The Challenge Of American History

Author: Louis P. Masur
Publisher: JHU Press
ISBN: 9780801862229
Size: 50.80 MB
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In The Challenge of American History, Louis Masur brings together a sampling of recent scholarship to determine the key issues preoccupying historians of American history and to contemplate the discipline's direction for the future. The fifteen summary essays included in this volume allow professional historians, history teachers, and students to grasp in a convenient and accessible form what historians have been writing about.

Warfare State

Author: James T. Sparrow
Publisher: Oxford University Press
ISBN: 0199831637
Size: 34.37 MB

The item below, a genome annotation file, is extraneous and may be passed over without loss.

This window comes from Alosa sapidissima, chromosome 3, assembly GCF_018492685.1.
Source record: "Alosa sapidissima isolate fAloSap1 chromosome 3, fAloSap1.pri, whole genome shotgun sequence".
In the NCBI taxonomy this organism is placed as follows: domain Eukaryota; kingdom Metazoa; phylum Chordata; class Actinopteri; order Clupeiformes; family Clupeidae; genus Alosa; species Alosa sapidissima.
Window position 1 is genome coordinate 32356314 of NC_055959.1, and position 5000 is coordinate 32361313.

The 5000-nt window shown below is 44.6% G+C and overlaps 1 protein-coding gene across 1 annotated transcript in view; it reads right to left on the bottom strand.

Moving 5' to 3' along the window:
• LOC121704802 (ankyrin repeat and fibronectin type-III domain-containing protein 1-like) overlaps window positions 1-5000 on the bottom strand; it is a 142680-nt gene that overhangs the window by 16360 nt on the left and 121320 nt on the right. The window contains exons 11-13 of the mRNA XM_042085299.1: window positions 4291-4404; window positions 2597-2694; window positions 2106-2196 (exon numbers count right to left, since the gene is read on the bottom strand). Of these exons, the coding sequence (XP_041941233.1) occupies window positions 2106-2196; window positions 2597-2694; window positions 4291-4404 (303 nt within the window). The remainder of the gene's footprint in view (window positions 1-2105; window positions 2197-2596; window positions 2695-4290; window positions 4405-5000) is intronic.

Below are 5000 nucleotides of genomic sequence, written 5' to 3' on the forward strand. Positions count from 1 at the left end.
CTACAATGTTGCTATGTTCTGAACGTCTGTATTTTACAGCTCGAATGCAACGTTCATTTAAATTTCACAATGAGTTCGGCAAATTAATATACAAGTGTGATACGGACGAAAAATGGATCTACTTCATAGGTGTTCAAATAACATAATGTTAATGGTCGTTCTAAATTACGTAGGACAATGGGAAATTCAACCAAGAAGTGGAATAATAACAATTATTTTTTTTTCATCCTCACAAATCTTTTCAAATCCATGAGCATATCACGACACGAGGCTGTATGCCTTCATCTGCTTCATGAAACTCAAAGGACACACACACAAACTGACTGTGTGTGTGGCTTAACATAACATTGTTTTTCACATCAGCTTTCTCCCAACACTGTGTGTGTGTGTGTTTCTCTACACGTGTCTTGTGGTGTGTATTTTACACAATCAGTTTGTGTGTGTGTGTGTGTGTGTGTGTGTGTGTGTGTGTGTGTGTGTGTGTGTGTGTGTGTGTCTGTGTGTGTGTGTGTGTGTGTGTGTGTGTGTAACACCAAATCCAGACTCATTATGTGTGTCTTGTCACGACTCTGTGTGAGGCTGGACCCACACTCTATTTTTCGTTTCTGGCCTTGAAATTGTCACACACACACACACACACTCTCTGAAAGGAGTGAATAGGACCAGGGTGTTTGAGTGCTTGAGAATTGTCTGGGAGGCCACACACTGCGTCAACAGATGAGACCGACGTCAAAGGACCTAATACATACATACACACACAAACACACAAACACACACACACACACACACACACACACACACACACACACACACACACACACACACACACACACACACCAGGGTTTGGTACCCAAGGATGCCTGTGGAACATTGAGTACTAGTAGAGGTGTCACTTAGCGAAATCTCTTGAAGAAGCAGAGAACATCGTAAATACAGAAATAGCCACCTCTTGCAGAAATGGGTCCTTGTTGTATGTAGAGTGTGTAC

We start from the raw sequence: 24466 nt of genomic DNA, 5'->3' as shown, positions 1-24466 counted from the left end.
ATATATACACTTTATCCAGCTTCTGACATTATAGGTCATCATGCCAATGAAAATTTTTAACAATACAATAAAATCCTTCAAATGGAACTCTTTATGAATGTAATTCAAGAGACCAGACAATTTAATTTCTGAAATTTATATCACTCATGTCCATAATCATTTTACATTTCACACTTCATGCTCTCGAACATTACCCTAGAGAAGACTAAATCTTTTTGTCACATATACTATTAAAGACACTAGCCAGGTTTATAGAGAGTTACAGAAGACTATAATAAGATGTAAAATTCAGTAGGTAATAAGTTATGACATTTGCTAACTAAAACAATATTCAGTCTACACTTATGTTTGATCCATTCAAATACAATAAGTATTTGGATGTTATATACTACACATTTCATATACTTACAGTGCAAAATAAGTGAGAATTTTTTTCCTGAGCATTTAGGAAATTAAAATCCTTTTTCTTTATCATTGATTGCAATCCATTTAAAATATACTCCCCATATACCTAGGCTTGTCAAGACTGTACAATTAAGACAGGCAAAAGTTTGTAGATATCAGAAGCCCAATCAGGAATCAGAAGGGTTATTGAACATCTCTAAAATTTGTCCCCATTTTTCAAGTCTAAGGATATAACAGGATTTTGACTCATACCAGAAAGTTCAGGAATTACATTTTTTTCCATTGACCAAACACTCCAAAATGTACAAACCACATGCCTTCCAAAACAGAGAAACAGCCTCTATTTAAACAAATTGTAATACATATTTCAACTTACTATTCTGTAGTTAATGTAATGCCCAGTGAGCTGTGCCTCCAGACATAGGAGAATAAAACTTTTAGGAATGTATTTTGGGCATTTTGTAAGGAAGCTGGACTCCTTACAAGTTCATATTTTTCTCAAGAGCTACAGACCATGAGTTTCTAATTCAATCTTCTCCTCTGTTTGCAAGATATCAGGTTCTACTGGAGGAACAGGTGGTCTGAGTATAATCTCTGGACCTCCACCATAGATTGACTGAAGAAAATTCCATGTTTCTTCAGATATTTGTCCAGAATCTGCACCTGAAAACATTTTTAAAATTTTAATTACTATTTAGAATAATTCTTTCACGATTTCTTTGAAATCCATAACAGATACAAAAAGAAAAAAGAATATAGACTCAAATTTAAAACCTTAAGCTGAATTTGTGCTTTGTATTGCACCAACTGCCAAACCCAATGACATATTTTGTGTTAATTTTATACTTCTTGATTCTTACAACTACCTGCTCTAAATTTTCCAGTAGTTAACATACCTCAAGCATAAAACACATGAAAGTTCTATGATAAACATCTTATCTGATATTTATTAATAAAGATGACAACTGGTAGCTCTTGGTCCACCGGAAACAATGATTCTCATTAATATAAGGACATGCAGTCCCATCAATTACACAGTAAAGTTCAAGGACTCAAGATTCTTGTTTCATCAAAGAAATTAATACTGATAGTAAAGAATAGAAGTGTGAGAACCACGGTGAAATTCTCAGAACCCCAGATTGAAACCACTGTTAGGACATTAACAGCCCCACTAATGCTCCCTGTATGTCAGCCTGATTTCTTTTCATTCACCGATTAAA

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Although common wisdom and much scholarship assume that "big government" gained its foothold in the United States under the auspices of the New Deal during the Great Depression, in fact it was the Second World War that accomplished this feat. Indeed, as the federal government mobilized for war it grew tenfold, quickly dwarfing the New Deal's welfare programs. Warfare State shows how the federal government vastly expanded its influence over American society during World War II. Equally important, it looks at how and why Americans adapted to this expansion of authority. Through mass participation in military service, war work, rationing, price control, income taxation, and the war bond program, ordinary Americans learned to live with the warfare state. They accepted these new obligations because the government encouraged all citizens to think of themselves as personally connected to the battle front, linking their every action to the fate of the combat soldier. As they worked for the American Soldier, Americans habituated themselves to the authority of the government. Citizens made their own counter-claims on the state-particularly in the case of industrial workers, women, African Americans, and most of all, the soldiers. Their demands for fuller citizenship offer important insights into the relationship between citizen morale, the uses of patriotism, and the legitimacy of the state in wartime. World War II forged a new bond between citizens, nation, and government. Warfare State tells the story of this dramatic transformation in American life.